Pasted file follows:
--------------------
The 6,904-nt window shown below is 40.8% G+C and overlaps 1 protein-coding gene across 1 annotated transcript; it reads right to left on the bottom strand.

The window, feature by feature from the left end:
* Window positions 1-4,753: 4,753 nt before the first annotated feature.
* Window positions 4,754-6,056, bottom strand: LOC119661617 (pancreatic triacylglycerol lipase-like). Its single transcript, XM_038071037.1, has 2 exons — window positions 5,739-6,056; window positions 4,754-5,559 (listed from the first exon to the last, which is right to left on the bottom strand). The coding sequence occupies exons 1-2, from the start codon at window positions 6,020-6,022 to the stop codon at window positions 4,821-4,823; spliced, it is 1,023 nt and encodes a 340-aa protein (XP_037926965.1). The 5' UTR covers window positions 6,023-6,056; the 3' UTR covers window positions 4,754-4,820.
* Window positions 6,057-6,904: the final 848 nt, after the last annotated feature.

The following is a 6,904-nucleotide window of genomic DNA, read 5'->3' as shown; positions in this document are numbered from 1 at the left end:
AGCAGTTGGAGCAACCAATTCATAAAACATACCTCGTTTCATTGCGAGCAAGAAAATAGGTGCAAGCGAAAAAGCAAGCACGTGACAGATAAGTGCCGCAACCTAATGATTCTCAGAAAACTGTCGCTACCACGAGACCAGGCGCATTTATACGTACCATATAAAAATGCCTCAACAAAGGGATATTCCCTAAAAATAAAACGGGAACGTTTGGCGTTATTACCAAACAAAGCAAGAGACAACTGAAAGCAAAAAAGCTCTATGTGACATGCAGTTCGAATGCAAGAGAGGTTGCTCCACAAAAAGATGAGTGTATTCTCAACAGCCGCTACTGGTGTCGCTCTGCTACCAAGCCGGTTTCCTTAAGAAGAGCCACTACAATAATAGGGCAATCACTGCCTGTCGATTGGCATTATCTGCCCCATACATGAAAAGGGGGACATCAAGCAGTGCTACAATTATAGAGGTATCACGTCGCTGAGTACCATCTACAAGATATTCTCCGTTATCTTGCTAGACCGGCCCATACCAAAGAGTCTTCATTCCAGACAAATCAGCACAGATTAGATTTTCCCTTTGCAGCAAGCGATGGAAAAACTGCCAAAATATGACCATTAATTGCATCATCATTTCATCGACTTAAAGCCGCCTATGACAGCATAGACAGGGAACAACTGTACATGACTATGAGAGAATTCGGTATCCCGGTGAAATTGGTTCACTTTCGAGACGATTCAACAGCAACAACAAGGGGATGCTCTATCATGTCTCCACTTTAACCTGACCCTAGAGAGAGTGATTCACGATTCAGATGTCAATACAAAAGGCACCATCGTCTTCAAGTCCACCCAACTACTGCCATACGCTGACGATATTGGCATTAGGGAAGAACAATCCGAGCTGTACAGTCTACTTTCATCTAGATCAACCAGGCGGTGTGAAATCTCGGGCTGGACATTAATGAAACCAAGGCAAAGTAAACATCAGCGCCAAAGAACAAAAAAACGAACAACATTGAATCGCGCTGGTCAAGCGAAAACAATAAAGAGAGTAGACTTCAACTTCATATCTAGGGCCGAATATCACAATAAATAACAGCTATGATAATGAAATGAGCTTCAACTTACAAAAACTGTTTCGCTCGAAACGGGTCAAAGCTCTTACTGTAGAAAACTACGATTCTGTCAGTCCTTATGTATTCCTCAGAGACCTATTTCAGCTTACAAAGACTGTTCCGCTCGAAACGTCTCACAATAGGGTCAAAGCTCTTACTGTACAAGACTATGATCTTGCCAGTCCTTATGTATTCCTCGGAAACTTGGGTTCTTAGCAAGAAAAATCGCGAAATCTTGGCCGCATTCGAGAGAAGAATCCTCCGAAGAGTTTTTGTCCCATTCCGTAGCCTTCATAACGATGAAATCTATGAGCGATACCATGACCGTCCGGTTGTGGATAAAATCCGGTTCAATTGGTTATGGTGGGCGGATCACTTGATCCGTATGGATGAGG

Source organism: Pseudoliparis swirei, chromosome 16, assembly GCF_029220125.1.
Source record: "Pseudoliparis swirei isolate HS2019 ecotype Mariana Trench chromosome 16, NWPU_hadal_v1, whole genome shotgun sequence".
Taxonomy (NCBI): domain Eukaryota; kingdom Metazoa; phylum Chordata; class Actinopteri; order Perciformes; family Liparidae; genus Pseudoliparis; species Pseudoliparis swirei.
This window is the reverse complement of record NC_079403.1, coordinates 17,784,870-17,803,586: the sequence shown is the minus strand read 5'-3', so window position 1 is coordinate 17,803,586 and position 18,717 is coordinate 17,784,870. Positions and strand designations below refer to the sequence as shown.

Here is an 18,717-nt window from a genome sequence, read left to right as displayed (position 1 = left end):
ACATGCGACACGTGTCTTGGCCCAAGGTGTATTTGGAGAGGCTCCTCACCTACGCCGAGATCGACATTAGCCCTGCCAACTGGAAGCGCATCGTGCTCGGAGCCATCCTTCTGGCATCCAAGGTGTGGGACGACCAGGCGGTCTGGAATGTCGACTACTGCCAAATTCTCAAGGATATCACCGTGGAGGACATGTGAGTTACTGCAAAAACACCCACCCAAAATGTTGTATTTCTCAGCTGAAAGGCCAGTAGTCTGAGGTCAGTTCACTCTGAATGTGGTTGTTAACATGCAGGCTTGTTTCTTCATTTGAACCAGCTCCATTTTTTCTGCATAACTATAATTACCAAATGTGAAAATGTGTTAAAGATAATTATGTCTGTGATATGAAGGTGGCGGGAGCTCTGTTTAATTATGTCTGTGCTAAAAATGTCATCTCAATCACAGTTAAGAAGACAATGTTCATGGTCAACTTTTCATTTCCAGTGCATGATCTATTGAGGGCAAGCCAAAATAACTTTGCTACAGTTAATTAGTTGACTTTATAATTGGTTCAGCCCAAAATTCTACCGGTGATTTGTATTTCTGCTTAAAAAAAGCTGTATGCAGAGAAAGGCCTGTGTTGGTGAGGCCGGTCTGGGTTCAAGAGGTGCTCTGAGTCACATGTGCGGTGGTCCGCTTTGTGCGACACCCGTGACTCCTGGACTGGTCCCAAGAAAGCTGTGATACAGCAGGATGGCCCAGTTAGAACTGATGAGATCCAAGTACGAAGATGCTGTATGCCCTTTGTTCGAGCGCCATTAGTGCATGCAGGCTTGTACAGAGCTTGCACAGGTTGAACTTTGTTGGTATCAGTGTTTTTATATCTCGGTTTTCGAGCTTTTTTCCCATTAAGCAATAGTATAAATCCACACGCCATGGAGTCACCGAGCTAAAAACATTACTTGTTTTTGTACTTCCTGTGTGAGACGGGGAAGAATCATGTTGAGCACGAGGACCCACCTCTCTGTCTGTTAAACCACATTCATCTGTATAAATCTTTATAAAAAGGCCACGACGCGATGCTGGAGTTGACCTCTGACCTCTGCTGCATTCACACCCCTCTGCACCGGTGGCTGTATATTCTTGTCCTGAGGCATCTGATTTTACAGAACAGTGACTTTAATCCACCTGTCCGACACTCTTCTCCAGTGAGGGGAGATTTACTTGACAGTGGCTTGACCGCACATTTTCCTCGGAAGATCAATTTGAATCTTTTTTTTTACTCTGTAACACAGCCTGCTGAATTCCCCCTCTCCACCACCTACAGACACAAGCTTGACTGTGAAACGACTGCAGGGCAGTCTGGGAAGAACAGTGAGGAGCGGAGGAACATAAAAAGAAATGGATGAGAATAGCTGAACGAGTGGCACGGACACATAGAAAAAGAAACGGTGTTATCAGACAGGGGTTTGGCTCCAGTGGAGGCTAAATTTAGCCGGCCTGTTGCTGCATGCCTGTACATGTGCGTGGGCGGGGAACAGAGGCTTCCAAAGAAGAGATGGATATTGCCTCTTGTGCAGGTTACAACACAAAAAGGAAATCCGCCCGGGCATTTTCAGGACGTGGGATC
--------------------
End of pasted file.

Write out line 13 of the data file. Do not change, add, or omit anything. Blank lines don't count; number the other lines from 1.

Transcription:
ACATGCGACACGTGTCTTGGCCCAAGGTGTATTTGGAGAGGCTCCTCACCTACGCCGAGATCGACATTAGCCCTGCCAACTGGAAGCGCATCGTGCTCGGAGCCATCCTTCTGGCATCCAAGGTGTGGGACGACCAGGCGGTCTGGAATGTCGACTACTGCCAAATTCTCAAGGATATCACCGTGGAGGACATGTGAGTTACTGCAAAAACACCCACCCAAAATGTTGTATTTCTCAGCTGAAAGGCCAGTAGTCTGAGGTCAGTTCACTCTGAATGTGGTTGTTAACATGCAGGCTTGTTTCTTCATTTGAACCAGCTCCATTTTTTCTGCATAACTATAATTACCAAATGTGAAAATGTGTTAAAGATAATTATGTCTGTGATATGAAGGTGGCGGGAGCTCTGTTTAATTATGTCTGTGCTAAAAATGTCATCTCAATCACAGTTAAGAAGACAATGTTCATGGTCAACTTTTCATTTCCAGTGCATGATCTATTGAGGGCAAGCCAAAATAACTTTGCTACAGTTAATTAGTTGACTTTATAATTGGTTCAGCCCAAAATTCTACCGGTGATTTGTATTTCTGCTTAAAAAAAGCTGTATGCAGAGAAAGGCCTGTGTTGGTGAGGCCGGTCTGGGTTCAAGAGGTGCTCTGAGTCACATGTGCGGTGGTCCGCTTTGTGCGACACCCGTGACTCCTGGACTGGTCCCAAGAAAGCTGTGATACAGCAGGATGGCCCAGTTAGAACTGATGAGATCCAAGTACGAAGATGCTGTATGCCCTTTGTTCGAGCGCCATTAGTGCATGCAGGCTTGTACAGAGCTTGCACAGGTTGAACTTTGTTGGTATCAGTGTTTTTATATCTCGGTTTTCGAGCTTTTTTCCCATTAAGCAATAGTATAAATCCACACGCCATGGAGTCACCGAGCTAAAAACATTACTTGTTTTTGTACTTCCTGTGTGAGACGGGGAAGAATCATGTTGAGCACGAGGACCCACCTCTCTGTCTGTTAAACCACATTCATCTGTATAAATCTTTATAAAAAGGCCACGACGCGATGCTGGAGTTGACCTCTGACCTCTGCTGCATTCACACCCCTCTGCACCGGTGGCTGTATATTCTTGTCCTGAGGCATCTGATTTTACAGAACAGTGACTTTAATCCACCTGTCCGACACTCTTCTCCAGTGAGGGGAGATTTACTTGACAGTGGCTTGACCGCACATTTTCCTCGGAAGATCAATTTGAATCTTTTTTTTTACTCTGTAACACAGCCTGCTGAATTCCCCCTCTCCACCACCTACAGACACAAGCTTGACTGTGAAACGACTGCAGGGCAGTCTGGGAAGAACAGTGAGGAGCGGAGGAACATAAAAAGAAATGGATGAGAATAGCTGAACGAGTGGCACGGACACATAGAAAAAGAAACGGTGTTATCAGACAGGGGTTTGGCTCCAGTGGAGGCTAAATTTAGCCGGCCTGTTGCTGCATGCCTGTACATGTGCGTGGGCGGGGAACAGAGGCTTCCAAAGAAGAGATGGATATTGCCTCTTGTGCAGGTTACAACACAAAAAGGAAATCCGCCCGGGCATTTTCAGGACGTGGGATC